Don’t turn off your hot tub

A lot of people make the mistake of turning off their hot tub when they are not using it. To be honest, it may seem sensible. After all, do you normally power things when they are not in use? However, once you look at why turning off a hot tub makes things more expensive, it will just click.

If you turn off your hot tub, it means that the water is going to cool down. If it cools down, the next time you power on your hot tub, the hot tub will need to expend a lot of energy bringing it up to the required temperature. If you are not turning off your hot tub, then the temperature is a bit easier to maintain. It is easy for the hot tub to accommodate for a degree falling here and there. Plus, there are ways that you can stop even those small temperature falls, which can save you even more cash.

…But Turn off the Air Jets

You shouldn’t turn off the heat of your hot tub, but you absolutely should turn off the air jets when you are not using your hot tub. These air jets will cool the water down. They are, essentially, blowing cold air into the water after all. Once again, this is something that most people fail to realize.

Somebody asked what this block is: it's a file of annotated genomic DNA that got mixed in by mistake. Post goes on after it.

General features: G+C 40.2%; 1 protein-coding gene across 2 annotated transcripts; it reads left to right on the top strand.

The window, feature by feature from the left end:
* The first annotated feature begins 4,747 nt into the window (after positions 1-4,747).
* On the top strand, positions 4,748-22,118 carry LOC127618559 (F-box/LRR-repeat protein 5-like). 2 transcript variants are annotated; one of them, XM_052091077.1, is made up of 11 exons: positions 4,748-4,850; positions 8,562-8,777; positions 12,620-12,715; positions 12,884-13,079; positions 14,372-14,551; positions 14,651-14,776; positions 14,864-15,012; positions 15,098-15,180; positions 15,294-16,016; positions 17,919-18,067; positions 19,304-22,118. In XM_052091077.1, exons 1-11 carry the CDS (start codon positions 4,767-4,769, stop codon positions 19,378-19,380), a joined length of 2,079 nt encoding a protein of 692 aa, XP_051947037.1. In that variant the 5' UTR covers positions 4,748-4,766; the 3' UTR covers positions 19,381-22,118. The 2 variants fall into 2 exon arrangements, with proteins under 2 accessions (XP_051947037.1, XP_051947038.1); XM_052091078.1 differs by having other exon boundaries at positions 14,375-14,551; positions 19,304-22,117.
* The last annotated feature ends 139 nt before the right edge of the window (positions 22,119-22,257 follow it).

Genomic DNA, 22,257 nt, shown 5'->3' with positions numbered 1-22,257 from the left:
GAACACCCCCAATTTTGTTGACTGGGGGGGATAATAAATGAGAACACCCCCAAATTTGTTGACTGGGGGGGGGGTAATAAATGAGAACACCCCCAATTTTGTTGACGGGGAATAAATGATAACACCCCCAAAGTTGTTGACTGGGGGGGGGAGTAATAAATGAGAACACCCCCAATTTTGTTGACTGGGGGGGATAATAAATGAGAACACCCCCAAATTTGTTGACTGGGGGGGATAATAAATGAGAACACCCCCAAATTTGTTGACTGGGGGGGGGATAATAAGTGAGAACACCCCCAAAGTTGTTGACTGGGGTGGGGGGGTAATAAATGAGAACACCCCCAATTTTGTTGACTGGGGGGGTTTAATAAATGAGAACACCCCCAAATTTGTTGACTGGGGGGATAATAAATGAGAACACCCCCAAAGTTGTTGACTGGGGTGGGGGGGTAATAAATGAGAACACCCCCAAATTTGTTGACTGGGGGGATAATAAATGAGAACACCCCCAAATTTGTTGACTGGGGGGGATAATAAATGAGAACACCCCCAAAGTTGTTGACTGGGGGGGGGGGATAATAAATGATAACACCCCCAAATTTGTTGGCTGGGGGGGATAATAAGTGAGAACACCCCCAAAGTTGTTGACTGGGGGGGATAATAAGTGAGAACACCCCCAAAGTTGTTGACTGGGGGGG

Get a better cover for your hot tub

While the cover for your hot tub is going to be OK, if you really want to bring down the cost of your energy bills, then it is worth looking for a higher-quality cover for your tub. These covers will have better seals, and they tend to be a lot thicker too. This means that less heat is able to escape, which will ensure that the hot tub doesn’t need to work as hard to maintain the temperature.

Yes. We know that buying a better cover for your hot tub does mean that you need to spend a bit more cash, but over the lifetime of your hot tub, it is going to save a surprising amount of money. Generally speaking, a better cover will also help to keep your water a bit cleaner. This may save money on the chemical and filter front too.